February 24, 2006
Judge hears arguments on BlackBerry’s fate
By Peter Kaplan and John Crawley
RICHMOND, Virginia (Reuters) - A U.S. judge began hearing arguments on Friday over whether to pull the plug on BlackBerry e-mail devices as part of a fight over patents for the pocket-sized technology used by millions of Americans.
Research In Motion Ltd., a Canadian company that makes the BlackBerry, has been locked in a court battle for more than four years with privately held NTP Inc., which successfully sued RIM for infringing on its patents.
U.S. District Judge James Spencer opened the hearing without giving any indication of whether he is inclined to impose the injunction against U.S. BlackBerry service that he stayed in 2003 pending RIM's appeals.
NTP asked Spencer for an injunction against U.S. BlackBerry service with a 30-day grace period for users and the immediate imposition of $126 million in damages for past infringement.
"There's no reason for delay; it (the damages) should be done as soon as possible," said John Wyss, a lawyer for NTP.
RIM was due to make its arguments next. Spencer said he would allow the U.S. government, which has asked that its employees be exempt from any shutdown, to make its oral arguments last.
The two companies reached a tentative settlement of $450 million early last year, but the deal fell apart. Some analysts have estimated that a settlement at this point could cost RIM as much as $1 billion.
RIM has denied any patent infringement and contends that a court order halting U.S. service would be premature. It has said in court documents there is an "exceptional public interest" in maintaining uninterrupted BlackBerry service, especially for national security, health and safety workers.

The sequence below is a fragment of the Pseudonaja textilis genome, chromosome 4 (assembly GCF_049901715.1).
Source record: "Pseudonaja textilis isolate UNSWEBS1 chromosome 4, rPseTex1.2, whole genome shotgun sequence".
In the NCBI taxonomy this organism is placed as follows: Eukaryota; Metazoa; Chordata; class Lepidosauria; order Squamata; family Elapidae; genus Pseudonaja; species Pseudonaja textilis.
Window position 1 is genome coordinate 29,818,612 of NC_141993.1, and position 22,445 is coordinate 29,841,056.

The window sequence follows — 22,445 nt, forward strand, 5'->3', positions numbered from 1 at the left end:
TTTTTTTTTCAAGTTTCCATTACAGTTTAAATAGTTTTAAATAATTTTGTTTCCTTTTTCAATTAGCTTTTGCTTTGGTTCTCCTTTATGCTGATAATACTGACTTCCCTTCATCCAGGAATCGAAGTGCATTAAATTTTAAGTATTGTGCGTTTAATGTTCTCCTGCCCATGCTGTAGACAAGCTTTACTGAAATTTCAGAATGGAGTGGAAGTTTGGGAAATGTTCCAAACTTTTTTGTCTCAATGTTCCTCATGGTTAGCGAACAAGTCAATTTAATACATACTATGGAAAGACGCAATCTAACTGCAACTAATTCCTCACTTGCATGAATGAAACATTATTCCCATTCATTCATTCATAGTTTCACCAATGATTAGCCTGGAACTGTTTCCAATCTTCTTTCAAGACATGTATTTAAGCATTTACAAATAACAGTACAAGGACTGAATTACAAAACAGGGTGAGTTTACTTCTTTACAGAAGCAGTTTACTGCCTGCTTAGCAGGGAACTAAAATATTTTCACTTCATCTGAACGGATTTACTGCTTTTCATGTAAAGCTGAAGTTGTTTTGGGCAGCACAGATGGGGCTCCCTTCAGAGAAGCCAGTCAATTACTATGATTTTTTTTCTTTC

The small portable e-mail devices are used by over 3 million U.S. subscribers including government officials and lawmakers.
Some users have complained about thumb injuries from their almost addictive tapping of the tiny keyboards on their so-called "CrackBerries" to send a steady stream of messages during meetings and while traveling.
RIM says it has developed and tested a technical work-around to allow BlackBerry service to continue even if an injunction is issued.
"The world, we suggest, will not come to an end" if an injunction is issued, NTP attorney James Wallace told Spencer on Friday.
Among the alternatives to the BlackBerry is the Treo 650 smartphone made by computer and smartphone maker Palm Inc..
Others who could cash in on a BlackBerry blackout are Nokia, Samsung Electronics and Hewlett-Packard Co., which offer e-mail capable mobile phones.
RIM has challenged the validity of the NTP patents in an administrative proceeding at the U.S. Patent and Trademark Office but the process is lengthy and NTP could appeal any final decision against it back to the courts.
On Wednesday the patent office issued decisions rejecting two of the five patents at issue in the case.
Shares of RIM were up 2.5 percent to $71.25 in morning trading on Nasdaq.